Tuesday, September 18, 2012
Higher Education Gaps Report
A recent congressionally mandated report released by the National Center for Education Statistics documents the scope and nature of a number of differences between sex and racial/ethnic groups in education preparation and achievement, as well as differences in postsecondary access, persistence, and attainment between males and females within and across racial/ethnic.
The Higher Education: Gaps in Access and Persistence Study, also called the Higher Ed: GAPS report, presents 46 indicators grouped under 7 main topics: demographic context; characteristics of schools; student behaviors and afterschool activities; academic preparation and achievement; college knowledge; postsecondary education; and postsecondary outcomes and employment.
The indicators include the most recently available, nationally representative data from NCES, other federal agencies, and selected items from the ACT and the College Board. The indicators provide a range of data that are relevant to a variety of policy issues surrounding gaps in postsecondary access and persistence. In addition, the report contains descriptive multivariate analyses of variables that are associated with male and female postsecondary attendance and attainment. The report draws on multiple sources that represent different years and different populations.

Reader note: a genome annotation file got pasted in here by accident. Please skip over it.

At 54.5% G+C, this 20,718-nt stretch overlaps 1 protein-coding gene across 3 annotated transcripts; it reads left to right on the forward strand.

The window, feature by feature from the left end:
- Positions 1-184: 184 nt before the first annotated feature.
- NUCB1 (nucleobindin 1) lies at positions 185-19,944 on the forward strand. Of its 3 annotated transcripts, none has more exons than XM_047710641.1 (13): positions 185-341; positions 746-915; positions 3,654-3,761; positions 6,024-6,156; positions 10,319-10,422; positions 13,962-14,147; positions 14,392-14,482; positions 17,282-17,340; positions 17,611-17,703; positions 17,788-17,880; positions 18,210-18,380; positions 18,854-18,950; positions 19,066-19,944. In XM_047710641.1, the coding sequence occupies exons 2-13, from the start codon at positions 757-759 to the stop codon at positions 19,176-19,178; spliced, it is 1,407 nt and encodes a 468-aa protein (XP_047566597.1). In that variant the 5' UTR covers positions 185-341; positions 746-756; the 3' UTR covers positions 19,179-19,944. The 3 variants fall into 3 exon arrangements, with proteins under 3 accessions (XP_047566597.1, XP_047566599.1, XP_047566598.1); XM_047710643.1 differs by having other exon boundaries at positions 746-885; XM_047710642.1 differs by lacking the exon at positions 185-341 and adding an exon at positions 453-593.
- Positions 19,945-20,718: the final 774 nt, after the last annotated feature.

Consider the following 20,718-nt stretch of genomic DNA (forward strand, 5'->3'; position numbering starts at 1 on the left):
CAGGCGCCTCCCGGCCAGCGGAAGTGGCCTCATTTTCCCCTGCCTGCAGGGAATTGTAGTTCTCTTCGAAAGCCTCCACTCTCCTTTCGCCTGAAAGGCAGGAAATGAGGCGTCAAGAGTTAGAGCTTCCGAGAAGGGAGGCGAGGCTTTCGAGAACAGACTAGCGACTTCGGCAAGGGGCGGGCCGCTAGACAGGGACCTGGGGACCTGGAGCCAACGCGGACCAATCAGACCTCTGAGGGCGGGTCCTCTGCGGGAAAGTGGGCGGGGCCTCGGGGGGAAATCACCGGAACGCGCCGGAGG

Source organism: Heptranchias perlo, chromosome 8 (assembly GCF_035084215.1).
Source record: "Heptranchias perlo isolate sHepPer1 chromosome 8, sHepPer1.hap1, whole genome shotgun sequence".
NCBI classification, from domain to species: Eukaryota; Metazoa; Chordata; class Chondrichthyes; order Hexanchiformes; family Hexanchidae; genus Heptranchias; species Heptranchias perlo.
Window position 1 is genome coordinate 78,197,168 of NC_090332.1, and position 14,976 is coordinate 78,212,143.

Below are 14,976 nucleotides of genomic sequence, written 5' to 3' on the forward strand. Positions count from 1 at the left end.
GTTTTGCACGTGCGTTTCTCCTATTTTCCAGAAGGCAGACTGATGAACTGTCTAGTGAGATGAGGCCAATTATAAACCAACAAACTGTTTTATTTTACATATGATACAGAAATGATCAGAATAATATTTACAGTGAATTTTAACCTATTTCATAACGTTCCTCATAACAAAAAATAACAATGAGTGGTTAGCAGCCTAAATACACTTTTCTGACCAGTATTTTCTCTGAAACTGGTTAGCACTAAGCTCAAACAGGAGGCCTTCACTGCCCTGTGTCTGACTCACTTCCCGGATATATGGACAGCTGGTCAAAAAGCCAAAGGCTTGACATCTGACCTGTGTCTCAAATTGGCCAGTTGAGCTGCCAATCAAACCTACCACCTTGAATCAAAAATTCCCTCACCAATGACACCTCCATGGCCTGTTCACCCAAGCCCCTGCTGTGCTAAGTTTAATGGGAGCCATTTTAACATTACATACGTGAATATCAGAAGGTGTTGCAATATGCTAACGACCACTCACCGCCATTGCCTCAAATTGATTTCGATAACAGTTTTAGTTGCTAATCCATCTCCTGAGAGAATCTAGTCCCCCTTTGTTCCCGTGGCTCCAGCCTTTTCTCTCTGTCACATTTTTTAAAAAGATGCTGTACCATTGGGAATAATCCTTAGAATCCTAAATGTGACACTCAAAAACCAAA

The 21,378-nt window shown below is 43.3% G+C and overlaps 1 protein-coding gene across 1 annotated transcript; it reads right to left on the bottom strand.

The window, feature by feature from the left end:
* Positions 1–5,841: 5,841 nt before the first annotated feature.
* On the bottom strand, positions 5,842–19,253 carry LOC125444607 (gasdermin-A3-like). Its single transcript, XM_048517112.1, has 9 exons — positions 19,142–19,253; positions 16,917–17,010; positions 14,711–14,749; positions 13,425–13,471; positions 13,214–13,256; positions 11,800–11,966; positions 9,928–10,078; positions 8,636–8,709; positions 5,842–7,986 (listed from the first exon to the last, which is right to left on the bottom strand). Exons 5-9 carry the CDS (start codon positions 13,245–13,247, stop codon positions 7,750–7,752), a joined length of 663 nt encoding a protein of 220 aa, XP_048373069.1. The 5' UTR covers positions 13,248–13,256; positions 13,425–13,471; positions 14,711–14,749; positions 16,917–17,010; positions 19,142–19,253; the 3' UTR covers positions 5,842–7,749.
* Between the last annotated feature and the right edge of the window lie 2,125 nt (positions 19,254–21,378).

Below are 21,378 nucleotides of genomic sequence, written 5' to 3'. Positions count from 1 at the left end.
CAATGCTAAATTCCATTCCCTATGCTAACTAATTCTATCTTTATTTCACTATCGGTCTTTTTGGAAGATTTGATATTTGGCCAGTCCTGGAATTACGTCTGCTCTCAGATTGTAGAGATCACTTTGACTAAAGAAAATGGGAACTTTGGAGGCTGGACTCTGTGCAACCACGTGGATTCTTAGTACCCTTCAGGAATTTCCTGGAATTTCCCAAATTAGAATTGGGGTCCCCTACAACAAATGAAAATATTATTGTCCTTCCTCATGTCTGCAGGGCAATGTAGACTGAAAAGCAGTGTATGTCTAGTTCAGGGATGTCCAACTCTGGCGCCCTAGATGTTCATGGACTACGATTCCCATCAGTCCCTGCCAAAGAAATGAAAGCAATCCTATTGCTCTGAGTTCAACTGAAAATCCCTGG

Among other findings, the report found that
* In 2010, the percentage of young adults whose highest level of educational attainment was a bachelor's or higher degree was lower for males than for females overall (27 vs. 35 percent) as well as for Whites (33 vs. 42 percent), Blacks (15 vs. 23 percent), Hispanics (11 vs. 16 percent), and persons of two or more races (30 vs. 35 percent).
* Among beginning postsecondary students who were recent high school graduates in 2004, after controlling for race/ethnicity, socioeconomic status, and other student, family, high school, and postsecondary institutional characteristics, the odds of attaining either an associate's or bachelor's degree by 2009 for males were 32 percent lower than the odds of degree attainment for females. Compared with White students, Black students had 43 percent lower odds and Hispanic students had 25 percent lower odds of attaining an associate's or bachelor's degree, after accounting for these factors.